Sunday 8 May 2016, Easter 7 – Ascension Sunday

Readings: John 17:20-26; Luke 24:44-53

Message:

ascension

I love this cartoon. It shows up every year somewhere.

You’ll only really appreciate it fully if you’ve had a child with ADD grow up in your house.

I suspect the whole church may have Ascension Deficit Disorder.

  • We’re often missing it.
  • Missing the point.
  • Not seeing clearly how significant the Ascension is.

Thursday – Ascension Day – came and went – I mistakenly thought someone might pop in at church to pray sometime through the morning.

We miss the point of Jesus being Messiah King.

We had our Messy Church evening on Friday and looked at the 10 commandments. And we tried to get the kids tell us what mom’s ten big rules were, and what dad’s were. You know the drill for mom – make your bed, clean your teeth, go to the toilet before you go to bed. And dad’s rules – which include switch off that TV and less computer time please.

I suggested that the most important rule for dads to teach their kids is simply this: LOVE YOUR MOM. And of course God’s ten big rules include HONOUR YOUR FATHER AND MOTHER.

Jesus’ big rule is actually this – I AM MESSIAH KING. He is the “I am”. Look to me!

The whole of the Bible – all of life – everything that we do that has any meaning at all – has to be seen through that lens.

It’s like going to Specsavers. When you get these glasses on – it all makes total sense.

In Luke 24 (and I think you should  read the whole of this chapter) – in all the engagements with the disciples after the resurrection – especially the Emmaus walk – there is an attention deficit problem. That’s why he says to them in verse 25:

“How foolish you are, and how slow of heart to believe all that the prophets have spoken! Luk 24:26  Did not the Christ have to suffer these things and then enter his glory?” Luk 24:27  And beginning with Moses and all the Prophets, he explained to them what was said in all the Scriptures concerning himself. (It’s quite direct – and not very pastoral!).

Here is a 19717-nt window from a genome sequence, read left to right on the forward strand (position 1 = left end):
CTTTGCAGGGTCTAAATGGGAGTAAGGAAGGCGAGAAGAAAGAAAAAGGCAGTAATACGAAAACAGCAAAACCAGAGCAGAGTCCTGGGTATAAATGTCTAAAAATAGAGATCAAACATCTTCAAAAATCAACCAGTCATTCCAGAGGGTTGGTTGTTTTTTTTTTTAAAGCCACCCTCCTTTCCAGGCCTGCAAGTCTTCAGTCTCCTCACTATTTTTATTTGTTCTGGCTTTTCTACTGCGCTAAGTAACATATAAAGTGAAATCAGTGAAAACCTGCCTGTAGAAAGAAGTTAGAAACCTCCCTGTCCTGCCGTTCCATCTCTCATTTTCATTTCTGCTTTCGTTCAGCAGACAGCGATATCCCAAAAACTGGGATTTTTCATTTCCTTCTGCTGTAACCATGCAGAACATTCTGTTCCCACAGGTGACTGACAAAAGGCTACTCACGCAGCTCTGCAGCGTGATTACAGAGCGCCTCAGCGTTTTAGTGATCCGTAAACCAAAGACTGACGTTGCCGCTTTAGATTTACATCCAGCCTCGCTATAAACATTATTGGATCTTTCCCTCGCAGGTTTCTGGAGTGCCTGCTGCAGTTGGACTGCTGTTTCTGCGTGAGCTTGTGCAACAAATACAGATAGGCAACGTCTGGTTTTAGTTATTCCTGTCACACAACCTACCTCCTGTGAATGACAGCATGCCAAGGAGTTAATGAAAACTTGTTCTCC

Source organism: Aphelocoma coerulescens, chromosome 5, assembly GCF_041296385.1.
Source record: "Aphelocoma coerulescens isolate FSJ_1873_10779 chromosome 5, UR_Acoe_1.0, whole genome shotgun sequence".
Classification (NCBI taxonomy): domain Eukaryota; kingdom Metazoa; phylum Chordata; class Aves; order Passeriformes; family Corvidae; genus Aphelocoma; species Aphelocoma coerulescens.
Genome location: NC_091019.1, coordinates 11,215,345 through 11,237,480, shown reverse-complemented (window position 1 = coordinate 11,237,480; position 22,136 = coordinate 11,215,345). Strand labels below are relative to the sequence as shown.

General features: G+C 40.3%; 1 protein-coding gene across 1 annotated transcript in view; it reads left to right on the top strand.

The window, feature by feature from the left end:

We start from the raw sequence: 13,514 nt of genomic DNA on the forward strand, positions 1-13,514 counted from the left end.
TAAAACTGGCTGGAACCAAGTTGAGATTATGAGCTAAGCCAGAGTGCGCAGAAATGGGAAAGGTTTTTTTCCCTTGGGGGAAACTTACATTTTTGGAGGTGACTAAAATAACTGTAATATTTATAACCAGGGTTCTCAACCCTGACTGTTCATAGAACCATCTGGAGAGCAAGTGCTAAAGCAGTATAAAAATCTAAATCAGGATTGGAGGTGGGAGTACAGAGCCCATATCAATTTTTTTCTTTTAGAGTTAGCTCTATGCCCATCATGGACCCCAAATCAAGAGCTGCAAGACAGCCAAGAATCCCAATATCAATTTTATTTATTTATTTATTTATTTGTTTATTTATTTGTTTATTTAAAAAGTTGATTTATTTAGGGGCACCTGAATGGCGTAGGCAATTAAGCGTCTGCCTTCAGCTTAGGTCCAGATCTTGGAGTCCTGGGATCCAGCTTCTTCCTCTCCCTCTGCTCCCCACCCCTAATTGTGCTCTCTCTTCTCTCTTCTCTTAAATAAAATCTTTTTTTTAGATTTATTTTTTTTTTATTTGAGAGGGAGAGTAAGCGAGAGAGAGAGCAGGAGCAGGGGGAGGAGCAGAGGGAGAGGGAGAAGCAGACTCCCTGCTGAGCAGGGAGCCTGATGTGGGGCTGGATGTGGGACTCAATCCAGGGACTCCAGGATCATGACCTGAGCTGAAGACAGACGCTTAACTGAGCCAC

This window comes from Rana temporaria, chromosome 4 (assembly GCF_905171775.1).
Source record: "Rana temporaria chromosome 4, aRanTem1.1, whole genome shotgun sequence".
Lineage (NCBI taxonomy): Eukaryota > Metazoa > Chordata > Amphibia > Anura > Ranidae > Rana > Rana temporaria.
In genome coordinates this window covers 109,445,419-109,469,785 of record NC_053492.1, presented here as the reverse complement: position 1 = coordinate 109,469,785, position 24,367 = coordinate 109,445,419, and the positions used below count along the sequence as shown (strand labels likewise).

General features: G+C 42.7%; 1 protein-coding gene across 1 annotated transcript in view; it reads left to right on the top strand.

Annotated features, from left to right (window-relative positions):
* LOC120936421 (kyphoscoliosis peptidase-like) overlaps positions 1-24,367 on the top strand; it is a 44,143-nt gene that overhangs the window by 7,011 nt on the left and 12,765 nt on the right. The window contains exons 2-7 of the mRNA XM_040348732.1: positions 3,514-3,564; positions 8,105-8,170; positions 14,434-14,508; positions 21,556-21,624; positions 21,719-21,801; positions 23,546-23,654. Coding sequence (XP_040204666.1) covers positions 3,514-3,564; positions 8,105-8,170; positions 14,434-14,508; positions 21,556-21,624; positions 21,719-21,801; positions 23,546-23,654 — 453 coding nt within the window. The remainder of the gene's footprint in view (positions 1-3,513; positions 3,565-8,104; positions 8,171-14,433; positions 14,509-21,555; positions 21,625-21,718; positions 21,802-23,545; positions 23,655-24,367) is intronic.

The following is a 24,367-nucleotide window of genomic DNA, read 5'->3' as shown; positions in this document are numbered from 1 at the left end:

Note that he speaks about himself here as the Christ – the Messiah – which means the King.

Here he says that the whole Bible is really about him.

  • When you start at creation – you have to recognise John 1 – that nothing was made that was not made through Jesus.
  • If you look at Moses – you have to see that Jesus is the perfect law giver.
  • If you look at any of the prophets – Jesus surpasses them all in clarity of message as he speaks God’s word – because he is the Word of God supreme.
  • If you look at any of the Old Testament characters – they are pointing to Jesus. Joshua shares his name but Jesus really brings us to the promised land. Joseph forgives his brothers – but Jesus forgives us all.

In fact, John Calvin’s most profound and moving writing has to be what he pens about “Christ in All the Scriptures, Christ for All Our Needs” in a preface to a translation of the New Testament in 1535. He puts it like this:

For, this is eternal life; to know one, only true God, and Jesus Christ whom he has sent, whom he has established as the beginning, the middle, and the end of our salvation.

He [Christ] is Isaac, the beloved Son of the Father who was offered as a sacrifice, but nevertheless did not succumb to the power of death.

He is Jacob the watchful shepherd, who has such great care for the sheep which he guards.

He is the good and compassionate brother Joseph, who in his glory was not ashamed to acknowledge his brothers, however lowly and abject their condition.

He is the great sacrificer and bishop Melchizedek, who has offered an eternal sacrifice once for all.

He is the sovereign lawgiver Moses, writing his law on the tables of our hearts by his Spirit.

He is the faithful captain and guide Joshua, to lead us to the Promised Land.

He is the victorious and noble king David, bringing by his hand all rebellious power to subjection.

He is the magnificent and triumphant king Solomon, governing his kingdom in peace and prosperity.

He is the strong and powerful Samson, who by his death has overwhelmed all his enemies.

He goes on to say:

If follows that every good thing we could think or desire is to be found in this same Jesus Christ alone. For, he was sold, to buy us back; captive, to deliver us; condemned, to absolve us; he was made a curse for our blessing, sin offering for our righteousness; marred that we may be made fair; he died for Our life; so that by him fury is made gentle, wrath appeased, darkness turned into light, fear reassured, despisal despised, debt cancelled, labour lightened, sadness made merry, misfortune made fortunate, difficulty easy, disorder ordered, division united, ignominy ennobled, rebellion subjected, intimidation intimidated, ambush uncovered, assaults assailed, force forced back, combat combated, war warred against, vengeance avenged, torment tormented, damnation damned, the abyss sunk into the abyss, hell transfixed, death dead, mortality made immortal.

Isn’t that  brilliant!

You have to begin to see the victorious Christ – the Messiah King – at His ascension.